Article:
Defense Jobs in N.Va. At Risk

By Spencer S. Hsu
Washington Post Staff Writer
Tuesday, May 10, 2005

The Defense Department will have to move as many as 50,000 employees out of Northern Virginia office buildings if it strictly enforces new security regulations, and local lawmakers say Defense Secretary Donald H. Rumsfeld could announce some of those relocations this week.

Rumsfeld is to release a list of planned military base closings and realignments by Friday. Although Pentagon officials have declined to provide details, Rumsfeld said last week that the department wants to move workers from leased office space to buildings it owns to cut long-term costs.

The department would have to begin moving those jobs anyway because of anti-terrorism regulations it adopted two years ago, which require, among other things, that buildings not on military bases be set back at least 82 feet from traffic to protect against truck bombs.

The new standards, already in effect for new construction, become mandatory in October for new leases and will be phased in for all lease renewals starting in 2009.

The Pentagon rents about 8 million square feet of space in 140 Northern Virginia buildings -- and almost none of them can meet the new requirement, according to analysts and lawmakers.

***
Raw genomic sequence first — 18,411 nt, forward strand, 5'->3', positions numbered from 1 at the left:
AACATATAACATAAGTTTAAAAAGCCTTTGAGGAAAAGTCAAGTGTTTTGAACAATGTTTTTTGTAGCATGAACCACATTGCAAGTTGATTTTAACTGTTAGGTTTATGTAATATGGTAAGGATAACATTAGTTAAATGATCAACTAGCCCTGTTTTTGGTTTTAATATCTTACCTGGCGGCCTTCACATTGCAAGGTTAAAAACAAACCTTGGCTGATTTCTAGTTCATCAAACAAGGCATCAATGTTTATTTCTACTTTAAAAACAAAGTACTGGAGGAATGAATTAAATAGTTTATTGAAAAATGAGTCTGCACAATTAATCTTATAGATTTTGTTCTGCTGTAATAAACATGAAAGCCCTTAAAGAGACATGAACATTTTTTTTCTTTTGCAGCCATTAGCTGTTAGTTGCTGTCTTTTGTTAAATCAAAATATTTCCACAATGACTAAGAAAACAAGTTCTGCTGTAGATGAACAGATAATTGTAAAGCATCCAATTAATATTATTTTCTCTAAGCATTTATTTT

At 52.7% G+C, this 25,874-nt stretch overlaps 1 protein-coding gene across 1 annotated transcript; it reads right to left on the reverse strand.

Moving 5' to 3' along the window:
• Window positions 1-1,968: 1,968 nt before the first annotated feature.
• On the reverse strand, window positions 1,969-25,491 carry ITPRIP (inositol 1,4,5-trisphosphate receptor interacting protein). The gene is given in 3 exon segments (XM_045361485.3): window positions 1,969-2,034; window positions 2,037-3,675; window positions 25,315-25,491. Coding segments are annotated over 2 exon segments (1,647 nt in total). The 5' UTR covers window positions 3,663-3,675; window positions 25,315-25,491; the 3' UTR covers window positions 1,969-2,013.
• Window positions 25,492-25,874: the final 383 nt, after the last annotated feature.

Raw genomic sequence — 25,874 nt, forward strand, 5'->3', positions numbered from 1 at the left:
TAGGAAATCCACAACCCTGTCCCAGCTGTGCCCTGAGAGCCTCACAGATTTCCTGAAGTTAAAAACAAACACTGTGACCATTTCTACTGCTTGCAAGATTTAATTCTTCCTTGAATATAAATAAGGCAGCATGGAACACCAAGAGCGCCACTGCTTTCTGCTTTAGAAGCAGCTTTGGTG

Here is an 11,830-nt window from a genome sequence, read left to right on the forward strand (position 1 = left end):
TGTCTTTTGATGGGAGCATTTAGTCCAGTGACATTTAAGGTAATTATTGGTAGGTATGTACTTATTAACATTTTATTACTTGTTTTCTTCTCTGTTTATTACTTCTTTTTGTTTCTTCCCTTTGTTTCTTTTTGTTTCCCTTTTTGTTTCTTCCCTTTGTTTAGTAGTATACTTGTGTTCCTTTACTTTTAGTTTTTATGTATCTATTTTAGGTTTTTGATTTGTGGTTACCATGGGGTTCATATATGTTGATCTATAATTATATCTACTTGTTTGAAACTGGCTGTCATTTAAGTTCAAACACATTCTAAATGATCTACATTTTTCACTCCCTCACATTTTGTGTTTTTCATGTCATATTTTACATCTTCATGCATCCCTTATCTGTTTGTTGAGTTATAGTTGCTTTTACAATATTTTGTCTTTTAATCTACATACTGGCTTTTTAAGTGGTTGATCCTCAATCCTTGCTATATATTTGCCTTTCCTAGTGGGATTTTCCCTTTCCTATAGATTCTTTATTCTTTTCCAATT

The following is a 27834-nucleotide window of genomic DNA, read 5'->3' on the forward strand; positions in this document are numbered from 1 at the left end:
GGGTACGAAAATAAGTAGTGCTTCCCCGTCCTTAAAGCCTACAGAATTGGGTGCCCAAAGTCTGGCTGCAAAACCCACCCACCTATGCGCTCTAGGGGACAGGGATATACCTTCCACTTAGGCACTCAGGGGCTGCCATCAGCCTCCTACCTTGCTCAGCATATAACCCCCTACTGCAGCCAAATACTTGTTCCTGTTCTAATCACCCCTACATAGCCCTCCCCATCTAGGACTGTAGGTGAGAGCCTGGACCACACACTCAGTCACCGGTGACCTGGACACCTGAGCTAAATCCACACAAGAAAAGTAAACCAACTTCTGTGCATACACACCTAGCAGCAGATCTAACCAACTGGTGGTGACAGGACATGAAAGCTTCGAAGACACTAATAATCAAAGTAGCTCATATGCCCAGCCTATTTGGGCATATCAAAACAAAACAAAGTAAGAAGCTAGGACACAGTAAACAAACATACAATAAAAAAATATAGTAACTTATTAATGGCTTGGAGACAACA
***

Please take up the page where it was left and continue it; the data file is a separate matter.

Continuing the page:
Although just how the Pentagon will implement the rules is uncertain, local members of Congress say they fear that tens of thousands of defense jobs will leave Arlington County and other densely populated parts of Northern Virginia over the next five to 15 years, moving to military bases or commercial sites outside the Capital Beltway -- or elsewhere in the country -- where land is cheaper.

The District and Maryland have fewer Defense Department leases but could also be affected.

"I think the [base realignment] process is about to drop an economic bombshell on Northern Virginia. It's probably the greatest threat to our economy since the real estate recession of the late 1980s," Rep. James P. Moran Jr. (D-Va.), who represents Arlington, home to about 60 percent of the leased Defense space in the region, said in an interview.

"I don't want to cause people to panic, but I suspect very strongly that . . . its target is going to be DOD-leased space, particularly leased space within proximity of the Pentagon," Moran said.

In addition to the economic impact on such jurisdictions as Arlington, land-use experts say the security regulations could increase suburban sprawl and frustrate "smart growth" efforts in urban areas.

Moran has asked Rumsfeld to ease the setback rule, and a spokesman for John W. Warner (R-Va.), chairman of the Senate Armed Services Committee, said he, too, supports a more flexible standard as long as it does not sacrifice safety.

Besides the minimum setback requirement, the new Pentagon rules call for buildings to be more collapse-resistant; to eliminate uncontrolled below-ground or rooftop parking; and to have protective window glazing, mailroom ventilation and emergency shutoff switches for air distribution.

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